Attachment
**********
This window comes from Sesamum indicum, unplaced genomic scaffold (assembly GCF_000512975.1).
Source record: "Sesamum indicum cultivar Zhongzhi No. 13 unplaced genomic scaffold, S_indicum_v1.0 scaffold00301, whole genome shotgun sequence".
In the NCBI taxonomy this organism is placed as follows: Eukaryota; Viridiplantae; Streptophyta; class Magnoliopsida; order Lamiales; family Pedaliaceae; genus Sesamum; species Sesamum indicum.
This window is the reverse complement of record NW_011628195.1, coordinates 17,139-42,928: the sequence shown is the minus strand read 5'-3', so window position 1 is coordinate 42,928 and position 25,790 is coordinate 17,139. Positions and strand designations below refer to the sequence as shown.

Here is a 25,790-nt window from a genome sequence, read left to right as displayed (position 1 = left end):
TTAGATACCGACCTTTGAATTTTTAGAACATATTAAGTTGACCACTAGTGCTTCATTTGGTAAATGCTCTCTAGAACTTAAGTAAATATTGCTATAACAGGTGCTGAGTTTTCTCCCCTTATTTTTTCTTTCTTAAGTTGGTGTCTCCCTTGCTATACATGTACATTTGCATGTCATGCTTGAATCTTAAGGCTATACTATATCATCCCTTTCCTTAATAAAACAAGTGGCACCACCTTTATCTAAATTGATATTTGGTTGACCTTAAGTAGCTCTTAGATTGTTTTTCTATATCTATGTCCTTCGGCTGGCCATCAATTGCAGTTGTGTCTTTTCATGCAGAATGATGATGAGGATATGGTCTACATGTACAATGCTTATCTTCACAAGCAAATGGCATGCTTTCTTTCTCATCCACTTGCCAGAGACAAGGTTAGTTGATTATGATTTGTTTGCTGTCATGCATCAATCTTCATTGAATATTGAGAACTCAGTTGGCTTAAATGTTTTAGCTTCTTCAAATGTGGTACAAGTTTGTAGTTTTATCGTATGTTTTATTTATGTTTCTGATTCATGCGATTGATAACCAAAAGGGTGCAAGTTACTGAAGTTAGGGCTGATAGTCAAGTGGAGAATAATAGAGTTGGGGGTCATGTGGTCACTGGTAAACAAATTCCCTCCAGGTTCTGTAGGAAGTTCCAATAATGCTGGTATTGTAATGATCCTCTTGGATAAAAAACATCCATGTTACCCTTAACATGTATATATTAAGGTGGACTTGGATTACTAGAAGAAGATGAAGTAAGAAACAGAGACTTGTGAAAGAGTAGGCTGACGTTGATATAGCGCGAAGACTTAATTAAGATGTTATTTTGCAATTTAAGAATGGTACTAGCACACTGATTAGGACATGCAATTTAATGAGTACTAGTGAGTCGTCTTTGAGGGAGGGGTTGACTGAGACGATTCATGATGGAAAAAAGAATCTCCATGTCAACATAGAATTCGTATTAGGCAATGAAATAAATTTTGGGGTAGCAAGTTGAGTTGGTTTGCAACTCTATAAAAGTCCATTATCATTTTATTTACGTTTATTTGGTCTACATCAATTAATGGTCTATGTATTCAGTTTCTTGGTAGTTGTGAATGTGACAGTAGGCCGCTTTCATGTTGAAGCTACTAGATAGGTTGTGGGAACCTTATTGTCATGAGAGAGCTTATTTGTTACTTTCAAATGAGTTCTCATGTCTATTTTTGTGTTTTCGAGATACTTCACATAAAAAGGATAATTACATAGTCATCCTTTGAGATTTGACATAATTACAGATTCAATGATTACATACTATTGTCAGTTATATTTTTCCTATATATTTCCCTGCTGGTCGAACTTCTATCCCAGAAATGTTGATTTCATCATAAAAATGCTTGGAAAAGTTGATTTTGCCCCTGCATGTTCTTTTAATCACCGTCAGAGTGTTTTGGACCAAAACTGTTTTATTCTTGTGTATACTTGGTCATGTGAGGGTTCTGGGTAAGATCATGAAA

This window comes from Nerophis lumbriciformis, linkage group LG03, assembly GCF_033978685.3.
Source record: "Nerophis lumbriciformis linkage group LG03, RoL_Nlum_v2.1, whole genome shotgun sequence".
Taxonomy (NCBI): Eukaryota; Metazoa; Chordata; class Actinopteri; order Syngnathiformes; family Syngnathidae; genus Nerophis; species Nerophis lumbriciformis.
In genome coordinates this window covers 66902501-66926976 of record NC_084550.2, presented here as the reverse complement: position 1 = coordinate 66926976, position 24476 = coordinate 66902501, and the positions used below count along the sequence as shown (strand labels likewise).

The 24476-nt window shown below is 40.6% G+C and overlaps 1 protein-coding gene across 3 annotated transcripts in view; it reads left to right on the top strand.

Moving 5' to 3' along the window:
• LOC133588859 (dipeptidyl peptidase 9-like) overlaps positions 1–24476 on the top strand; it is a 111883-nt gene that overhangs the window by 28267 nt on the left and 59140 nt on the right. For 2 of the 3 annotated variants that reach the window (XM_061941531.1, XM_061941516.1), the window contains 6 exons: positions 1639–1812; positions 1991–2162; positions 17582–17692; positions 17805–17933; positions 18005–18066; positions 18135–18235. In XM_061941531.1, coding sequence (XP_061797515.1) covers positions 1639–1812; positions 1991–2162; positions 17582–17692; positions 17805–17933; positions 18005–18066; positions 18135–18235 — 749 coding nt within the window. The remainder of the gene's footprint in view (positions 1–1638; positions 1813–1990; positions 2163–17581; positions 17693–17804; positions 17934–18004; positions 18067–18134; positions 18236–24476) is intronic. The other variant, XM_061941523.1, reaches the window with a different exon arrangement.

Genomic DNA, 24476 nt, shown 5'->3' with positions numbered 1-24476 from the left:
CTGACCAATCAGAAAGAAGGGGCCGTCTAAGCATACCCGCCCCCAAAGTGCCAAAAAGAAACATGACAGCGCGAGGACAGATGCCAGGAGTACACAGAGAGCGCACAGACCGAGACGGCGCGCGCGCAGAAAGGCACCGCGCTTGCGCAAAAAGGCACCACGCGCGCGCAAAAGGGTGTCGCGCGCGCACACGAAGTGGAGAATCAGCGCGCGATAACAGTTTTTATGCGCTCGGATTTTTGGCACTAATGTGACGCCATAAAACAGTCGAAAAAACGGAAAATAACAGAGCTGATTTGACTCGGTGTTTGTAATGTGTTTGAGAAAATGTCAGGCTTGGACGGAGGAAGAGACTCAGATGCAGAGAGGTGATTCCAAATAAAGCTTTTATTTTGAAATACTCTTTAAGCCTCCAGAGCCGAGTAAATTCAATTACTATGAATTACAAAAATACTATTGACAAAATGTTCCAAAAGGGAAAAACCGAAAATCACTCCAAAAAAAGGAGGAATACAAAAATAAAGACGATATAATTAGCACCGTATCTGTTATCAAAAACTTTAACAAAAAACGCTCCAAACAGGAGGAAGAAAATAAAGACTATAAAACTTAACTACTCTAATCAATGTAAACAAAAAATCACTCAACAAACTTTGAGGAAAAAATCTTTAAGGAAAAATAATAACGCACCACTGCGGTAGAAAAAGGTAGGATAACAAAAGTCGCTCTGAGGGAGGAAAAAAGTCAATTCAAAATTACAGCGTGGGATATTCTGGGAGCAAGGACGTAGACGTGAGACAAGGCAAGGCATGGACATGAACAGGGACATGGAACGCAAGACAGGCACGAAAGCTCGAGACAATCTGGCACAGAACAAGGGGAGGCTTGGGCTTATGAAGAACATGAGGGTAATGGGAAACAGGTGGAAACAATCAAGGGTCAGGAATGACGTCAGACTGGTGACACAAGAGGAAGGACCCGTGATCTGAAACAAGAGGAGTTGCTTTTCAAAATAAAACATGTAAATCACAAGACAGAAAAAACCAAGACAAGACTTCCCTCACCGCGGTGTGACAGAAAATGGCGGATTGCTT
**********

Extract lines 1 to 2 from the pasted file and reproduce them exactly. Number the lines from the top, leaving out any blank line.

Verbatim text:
This window comes from Sesamum indicum, unplaced genomic scaffold (assembly GCF_000512975.1).
Source record: "Sesamum indicum cultivar Zhongzhi No. 13 unplaced genomic scaffold, S_indicum_v1.0 scaffold00301, whole genome shotgun sequence".